Gwen, tell us a little about yourself: your background, work history + why you decided to pursue a career in film and television.
I recently returned to NZ after a decade of working in broadcast television in the UK. As a freelance television director I worked for RDF, Endemol, Lion Television, and broadcasters ITV and the BBC.
In 2003, my documentary, "Old Dogs, New Tricks", about retired racing greyhounds, was selected as part of the prestigious ITV London young director's series, Metroland and broadcast primetime to critical acclaim.
In 2006 I established Midnight Swim Productions USA, filming Sylvester Stallone in the Thai jungle as well as directing for the BBC and NBC in the states.
Michael Apted's "29-up" aired when I was a child which set off my interest in factual television. I have since set out to tell unexpected and engaging human stories.
Tell us about your current project.
For the last two years I've been filming an observational documentary centred around Margaret, a Kiwi with Motor Neuron disease. Margaret has a complex but joyful attitude towards dying. MND - or 'locked-in syndrome' is a cruel and relentless illness. But, says her neurologist, "as Margaret dies, she shows us how to live".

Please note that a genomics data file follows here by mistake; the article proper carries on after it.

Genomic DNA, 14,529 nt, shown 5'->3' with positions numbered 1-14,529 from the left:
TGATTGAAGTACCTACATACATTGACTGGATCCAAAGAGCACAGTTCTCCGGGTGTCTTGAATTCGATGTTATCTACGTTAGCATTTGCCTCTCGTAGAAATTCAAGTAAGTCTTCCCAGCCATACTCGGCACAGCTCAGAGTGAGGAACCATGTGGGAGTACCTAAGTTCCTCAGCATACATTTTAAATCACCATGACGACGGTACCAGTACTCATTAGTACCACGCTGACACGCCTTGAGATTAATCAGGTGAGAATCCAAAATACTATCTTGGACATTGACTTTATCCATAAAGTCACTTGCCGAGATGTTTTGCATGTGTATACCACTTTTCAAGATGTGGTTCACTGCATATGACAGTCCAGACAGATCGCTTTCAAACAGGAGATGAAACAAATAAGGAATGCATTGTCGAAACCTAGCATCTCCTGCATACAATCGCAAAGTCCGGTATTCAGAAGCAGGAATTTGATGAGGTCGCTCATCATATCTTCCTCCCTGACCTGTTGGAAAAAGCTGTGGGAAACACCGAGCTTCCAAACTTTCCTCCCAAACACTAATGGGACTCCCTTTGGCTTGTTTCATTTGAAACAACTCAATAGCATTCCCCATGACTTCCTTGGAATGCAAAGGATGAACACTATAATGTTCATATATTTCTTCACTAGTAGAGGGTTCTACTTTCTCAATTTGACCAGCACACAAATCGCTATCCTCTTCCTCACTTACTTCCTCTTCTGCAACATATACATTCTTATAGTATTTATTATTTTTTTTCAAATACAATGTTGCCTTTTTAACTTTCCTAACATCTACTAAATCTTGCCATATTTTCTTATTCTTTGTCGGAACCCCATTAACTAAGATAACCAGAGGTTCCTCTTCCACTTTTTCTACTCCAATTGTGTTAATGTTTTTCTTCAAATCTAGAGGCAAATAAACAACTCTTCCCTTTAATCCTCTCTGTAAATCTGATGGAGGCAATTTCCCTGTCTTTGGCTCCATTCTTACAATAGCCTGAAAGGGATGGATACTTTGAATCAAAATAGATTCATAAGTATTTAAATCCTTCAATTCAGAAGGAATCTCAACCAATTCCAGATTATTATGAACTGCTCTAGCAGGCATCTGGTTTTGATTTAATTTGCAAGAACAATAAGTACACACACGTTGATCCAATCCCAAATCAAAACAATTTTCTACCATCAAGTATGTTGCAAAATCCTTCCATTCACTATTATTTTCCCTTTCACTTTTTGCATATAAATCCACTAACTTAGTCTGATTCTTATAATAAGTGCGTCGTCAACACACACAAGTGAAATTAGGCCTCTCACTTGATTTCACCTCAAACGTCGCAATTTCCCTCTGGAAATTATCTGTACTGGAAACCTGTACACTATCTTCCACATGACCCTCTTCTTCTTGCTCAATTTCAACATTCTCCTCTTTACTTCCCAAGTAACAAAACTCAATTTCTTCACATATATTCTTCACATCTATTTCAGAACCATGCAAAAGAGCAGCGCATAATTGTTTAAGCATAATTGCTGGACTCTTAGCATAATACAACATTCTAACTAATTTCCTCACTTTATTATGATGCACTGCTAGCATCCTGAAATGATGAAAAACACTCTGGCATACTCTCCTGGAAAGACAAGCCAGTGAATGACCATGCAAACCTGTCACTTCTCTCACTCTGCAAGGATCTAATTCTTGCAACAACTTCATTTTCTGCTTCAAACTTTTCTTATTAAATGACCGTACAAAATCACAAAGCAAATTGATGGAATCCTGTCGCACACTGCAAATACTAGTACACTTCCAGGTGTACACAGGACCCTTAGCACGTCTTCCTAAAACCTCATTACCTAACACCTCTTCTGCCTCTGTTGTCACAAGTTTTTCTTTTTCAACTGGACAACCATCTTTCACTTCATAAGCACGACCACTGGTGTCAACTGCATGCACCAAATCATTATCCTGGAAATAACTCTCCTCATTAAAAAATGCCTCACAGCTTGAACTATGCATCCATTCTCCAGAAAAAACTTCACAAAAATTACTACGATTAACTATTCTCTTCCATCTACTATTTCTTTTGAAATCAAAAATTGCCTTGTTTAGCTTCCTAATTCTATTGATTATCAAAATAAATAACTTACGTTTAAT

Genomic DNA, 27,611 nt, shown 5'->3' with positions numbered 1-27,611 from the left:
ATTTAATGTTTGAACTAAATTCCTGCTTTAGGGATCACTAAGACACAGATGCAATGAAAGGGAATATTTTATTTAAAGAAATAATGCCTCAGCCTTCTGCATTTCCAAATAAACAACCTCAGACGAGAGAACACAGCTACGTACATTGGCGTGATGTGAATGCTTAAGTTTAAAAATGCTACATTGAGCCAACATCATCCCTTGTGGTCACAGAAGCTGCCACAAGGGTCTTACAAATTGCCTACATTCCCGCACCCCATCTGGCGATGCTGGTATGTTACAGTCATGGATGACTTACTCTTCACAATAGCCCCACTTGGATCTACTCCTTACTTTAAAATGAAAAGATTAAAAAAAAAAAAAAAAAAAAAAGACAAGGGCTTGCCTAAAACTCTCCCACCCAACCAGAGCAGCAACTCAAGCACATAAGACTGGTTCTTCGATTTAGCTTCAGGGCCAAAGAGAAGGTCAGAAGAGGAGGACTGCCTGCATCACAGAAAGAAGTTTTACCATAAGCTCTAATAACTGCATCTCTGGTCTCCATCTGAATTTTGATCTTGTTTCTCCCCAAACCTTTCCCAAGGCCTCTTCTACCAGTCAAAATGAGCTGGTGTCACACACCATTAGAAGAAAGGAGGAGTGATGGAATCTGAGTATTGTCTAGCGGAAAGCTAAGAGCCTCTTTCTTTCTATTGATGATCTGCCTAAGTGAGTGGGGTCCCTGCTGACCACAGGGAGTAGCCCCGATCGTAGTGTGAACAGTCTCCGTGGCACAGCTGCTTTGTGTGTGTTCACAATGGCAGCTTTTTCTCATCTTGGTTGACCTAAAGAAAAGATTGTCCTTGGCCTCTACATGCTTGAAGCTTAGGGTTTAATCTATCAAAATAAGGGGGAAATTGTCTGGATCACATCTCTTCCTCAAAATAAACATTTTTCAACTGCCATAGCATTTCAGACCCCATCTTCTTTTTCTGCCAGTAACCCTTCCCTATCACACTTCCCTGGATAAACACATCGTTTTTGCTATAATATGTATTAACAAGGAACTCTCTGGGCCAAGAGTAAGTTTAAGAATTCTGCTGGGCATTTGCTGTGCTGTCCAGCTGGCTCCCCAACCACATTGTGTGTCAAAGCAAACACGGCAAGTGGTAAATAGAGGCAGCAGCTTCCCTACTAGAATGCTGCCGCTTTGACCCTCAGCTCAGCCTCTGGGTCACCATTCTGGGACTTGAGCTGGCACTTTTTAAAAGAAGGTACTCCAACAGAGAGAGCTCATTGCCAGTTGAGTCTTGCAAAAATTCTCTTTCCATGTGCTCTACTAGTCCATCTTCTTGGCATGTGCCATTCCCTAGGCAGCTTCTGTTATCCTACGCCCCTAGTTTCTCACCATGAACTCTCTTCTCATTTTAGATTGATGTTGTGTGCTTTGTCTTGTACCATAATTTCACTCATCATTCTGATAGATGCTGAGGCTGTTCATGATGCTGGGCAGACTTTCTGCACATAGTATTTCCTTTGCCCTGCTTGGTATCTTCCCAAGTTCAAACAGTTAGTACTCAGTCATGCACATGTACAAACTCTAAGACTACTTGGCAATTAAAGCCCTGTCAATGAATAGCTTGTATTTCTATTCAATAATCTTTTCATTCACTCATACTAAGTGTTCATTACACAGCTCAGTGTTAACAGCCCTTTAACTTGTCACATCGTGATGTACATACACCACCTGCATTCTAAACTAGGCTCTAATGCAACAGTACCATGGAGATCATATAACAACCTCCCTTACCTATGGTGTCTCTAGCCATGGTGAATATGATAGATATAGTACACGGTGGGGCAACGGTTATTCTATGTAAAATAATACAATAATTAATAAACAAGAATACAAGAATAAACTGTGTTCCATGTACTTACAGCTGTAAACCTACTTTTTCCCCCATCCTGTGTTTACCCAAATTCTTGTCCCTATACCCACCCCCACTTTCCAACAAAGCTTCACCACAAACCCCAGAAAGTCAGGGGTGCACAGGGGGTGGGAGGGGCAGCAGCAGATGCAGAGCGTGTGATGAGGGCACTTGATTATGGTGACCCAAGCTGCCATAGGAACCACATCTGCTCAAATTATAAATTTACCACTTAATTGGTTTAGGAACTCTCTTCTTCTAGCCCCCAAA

This year I had my second child. Normally this would coincide with downing tool for an observational documentary film-maker. But I couldn't put this on hold, so now Hope (Margaret helped me name her) is part of the crew, either in a front-pack whilst filming, or being held by contributors.
I would love to find a post-production house in Wellington to come on board as a co-producer, and donate expertise and facilities to help bring together an important film with international appeal.
Why do you think it's important for women to have access to the types of mentorship, networking and professional development opportunities that WIFT offers?
Thanks to WIFT, this year I was assigned a mentor in Pietra Brettkelly. Pietra's professional advice and support has been extremely valuable during the film-making process. Early on I showed her footage and her belief in my subject matter has helped me stay on message. It is an isolating experience shooting documentaries, especially as a one-woman-band, yet WIFT enables like-minded professionals to find each other.
Interviewed: Wed 05 December